He is also assuming that the attacker has full control under whatever privileges the daemon has.
If, for instance, the daemon has a bug which allows you to write to an arbitrary path, and it does not have DAC_OVERRIDE and is not running as root, you cannot use that directly to for instance overwrite /etc/shadow. Instead, you have to first find another bug in the daemon (perhaps first writing to some file it will read and misinterpret) to be able to execute arbitrary code under the daemon's privileges. Only then you can exploit the capabilities as he described.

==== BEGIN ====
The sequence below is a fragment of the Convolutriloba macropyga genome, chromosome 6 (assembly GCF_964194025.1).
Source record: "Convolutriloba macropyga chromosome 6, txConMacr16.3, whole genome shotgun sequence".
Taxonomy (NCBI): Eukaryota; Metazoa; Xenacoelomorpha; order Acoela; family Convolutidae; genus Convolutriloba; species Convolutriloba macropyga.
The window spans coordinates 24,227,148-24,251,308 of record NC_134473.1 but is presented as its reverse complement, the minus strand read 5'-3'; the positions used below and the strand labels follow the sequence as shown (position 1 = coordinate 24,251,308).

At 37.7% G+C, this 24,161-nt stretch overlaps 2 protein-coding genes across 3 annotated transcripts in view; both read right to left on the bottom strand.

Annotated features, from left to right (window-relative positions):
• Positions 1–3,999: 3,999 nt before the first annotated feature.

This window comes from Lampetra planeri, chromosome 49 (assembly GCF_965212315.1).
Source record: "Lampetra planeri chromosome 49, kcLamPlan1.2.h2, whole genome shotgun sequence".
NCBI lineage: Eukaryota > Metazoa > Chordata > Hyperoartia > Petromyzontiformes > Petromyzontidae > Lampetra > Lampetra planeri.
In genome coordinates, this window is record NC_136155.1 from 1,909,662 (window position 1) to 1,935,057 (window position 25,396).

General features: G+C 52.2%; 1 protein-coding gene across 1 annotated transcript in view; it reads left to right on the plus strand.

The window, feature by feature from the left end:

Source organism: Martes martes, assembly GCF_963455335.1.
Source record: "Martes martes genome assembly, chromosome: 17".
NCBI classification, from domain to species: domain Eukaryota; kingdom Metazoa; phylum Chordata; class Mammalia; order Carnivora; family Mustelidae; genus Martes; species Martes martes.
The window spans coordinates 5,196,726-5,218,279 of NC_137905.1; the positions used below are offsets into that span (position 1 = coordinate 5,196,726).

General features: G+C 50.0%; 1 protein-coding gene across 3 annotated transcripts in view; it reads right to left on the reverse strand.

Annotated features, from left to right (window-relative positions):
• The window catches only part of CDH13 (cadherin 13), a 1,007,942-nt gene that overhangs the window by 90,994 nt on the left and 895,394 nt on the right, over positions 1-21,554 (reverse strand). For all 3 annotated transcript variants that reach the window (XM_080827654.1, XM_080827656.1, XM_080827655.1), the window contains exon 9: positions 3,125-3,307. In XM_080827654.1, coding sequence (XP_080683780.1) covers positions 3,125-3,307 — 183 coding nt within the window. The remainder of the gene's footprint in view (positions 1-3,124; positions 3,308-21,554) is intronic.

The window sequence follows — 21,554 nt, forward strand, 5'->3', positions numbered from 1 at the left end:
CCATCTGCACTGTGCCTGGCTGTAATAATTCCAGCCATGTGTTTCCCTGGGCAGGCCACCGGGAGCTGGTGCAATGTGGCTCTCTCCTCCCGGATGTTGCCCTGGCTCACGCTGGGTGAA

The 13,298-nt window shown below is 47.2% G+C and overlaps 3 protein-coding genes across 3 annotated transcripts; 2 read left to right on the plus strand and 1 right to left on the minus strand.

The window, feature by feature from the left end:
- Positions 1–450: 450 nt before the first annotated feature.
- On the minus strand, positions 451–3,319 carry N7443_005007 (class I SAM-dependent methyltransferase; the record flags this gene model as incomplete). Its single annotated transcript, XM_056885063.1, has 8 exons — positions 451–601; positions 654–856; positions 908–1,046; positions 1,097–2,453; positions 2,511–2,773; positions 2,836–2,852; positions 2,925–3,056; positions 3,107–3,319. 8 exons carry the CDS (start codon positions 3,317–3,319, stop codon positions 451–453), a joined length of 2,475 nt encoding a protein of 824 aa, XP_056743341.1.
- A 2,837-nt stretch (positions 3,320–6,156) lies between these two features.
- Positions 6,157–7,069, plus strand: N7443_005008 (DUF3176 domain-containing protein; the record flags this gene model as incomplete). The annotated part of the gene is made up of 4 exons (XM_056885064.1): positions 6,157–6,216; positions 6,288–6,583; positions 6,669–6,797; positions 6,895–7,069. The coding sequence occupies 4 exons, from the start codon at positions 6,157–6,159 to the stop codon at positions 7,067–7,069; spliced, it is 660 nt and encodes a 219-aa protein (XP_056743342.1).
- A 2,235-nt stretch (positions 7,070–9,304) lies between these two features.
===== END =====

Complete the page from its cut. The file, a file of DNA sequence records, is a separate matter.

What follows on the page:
To explain in another way: you have a barrier (the daemon itself) which should pass nothing but accidentally lets pass B and D. The capabilities the daemon has allow it to do A and C. Unless you can own the daemon (thus being able to do anything it can do), you cannot pass the combined barrier, unless the holes happened to align (both the daemon and its capabilities allowed you to do E, for instance).